Our constitution, which I took an oath to uphold, grants all Vermonters inalienable rights, one of them the freedom to pursue happiness.
None of my rights, according to the constitution, can be denied on account of religious sentiment, whether my own or the religious sentiments of others. The purpose of religion, in my mind, is to inform me on how to live my life, not to tell others how to live theirs.
“An Act to Protect Religious Freedom and Promote Equality in Civil Marriage,” just passed by the Legislature, is not simply about gay and lesbian marriage.
It is about all marriages in Vermont. Conflicting testimony from religious leaders made it clear that there needs to be an unambiguous separation of church and state. In November, my wife Cherie and I will celebrate our twentieth wedding anniversary. How fortunate we were to bring family and friends together for a public profession of our commitment to each other. Yet, if the religion of my upbringing had prevailed in our legislative debate, our marriage would have been prohibited on the basis of one of us having been previously married. How many heterosexual marriages in Vermont would be in jeopardy if one religious argument or another had prevailed in our legislative deliberations?
Unity is assured in our constitution under the common benefit clause, meaning we are all entitled to equal treatment as Vermonters.
Freedom and unity are core values for all of us. We exercise our freedom in self-determination and self-expression, and our unity in respect for privacy and in looking out for each other.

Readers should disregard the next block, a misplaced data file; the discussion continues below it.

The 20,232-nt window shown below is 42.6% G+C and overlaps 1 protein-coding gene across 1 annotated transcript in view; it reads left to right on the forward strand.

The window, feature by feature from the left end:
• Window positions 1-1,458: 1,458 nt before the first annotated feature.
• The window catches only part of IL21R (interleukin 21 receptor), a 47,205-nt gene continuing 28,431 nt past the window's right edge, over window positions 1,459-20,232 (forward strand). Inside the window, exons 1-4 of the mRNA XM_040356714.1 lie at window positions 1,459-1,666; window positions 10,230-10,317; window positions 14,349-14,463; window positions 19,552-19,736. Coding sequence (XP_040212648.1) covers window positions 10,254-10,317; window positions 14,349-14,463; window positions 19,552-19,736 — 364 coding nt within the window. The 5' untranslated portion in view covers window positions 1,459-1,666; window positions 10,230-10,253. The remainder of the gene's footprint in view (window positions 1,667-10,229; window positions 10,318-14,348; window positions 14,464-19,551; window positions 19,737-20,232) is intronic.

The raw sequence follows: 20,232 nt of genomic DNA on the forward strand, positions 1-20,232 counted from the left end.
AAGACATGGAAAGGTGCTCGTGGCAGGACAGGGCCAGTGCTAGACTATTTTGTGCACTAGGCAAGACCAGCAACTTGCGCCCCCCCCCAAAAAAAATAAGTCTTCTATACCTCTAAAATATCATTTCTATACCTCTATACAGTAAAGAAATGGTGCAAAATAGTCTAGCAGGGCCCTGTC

Self-determination for me is demonstrated in my making unencumbered choices: where to live, what career to pursue, whom I shall marry.
Self-expression is experienced in my being true to myself, in saying I am what I am, and acting accordingly.
Respect for privacy and looking out for each other are Vermont values of not interfering in how each of us lives his or her life, as long as it is not harmful to others, and yet, all of us rallying to each other’s defense if person or property is at risk.
There are thousands of Vermonters who have been at risk for too long, who have been denied their rights of self-expression and self-determination.
In the spirit of freedom and unity, it is time now to embrace our brothers and sisters … to make marriage available to all Vermonters.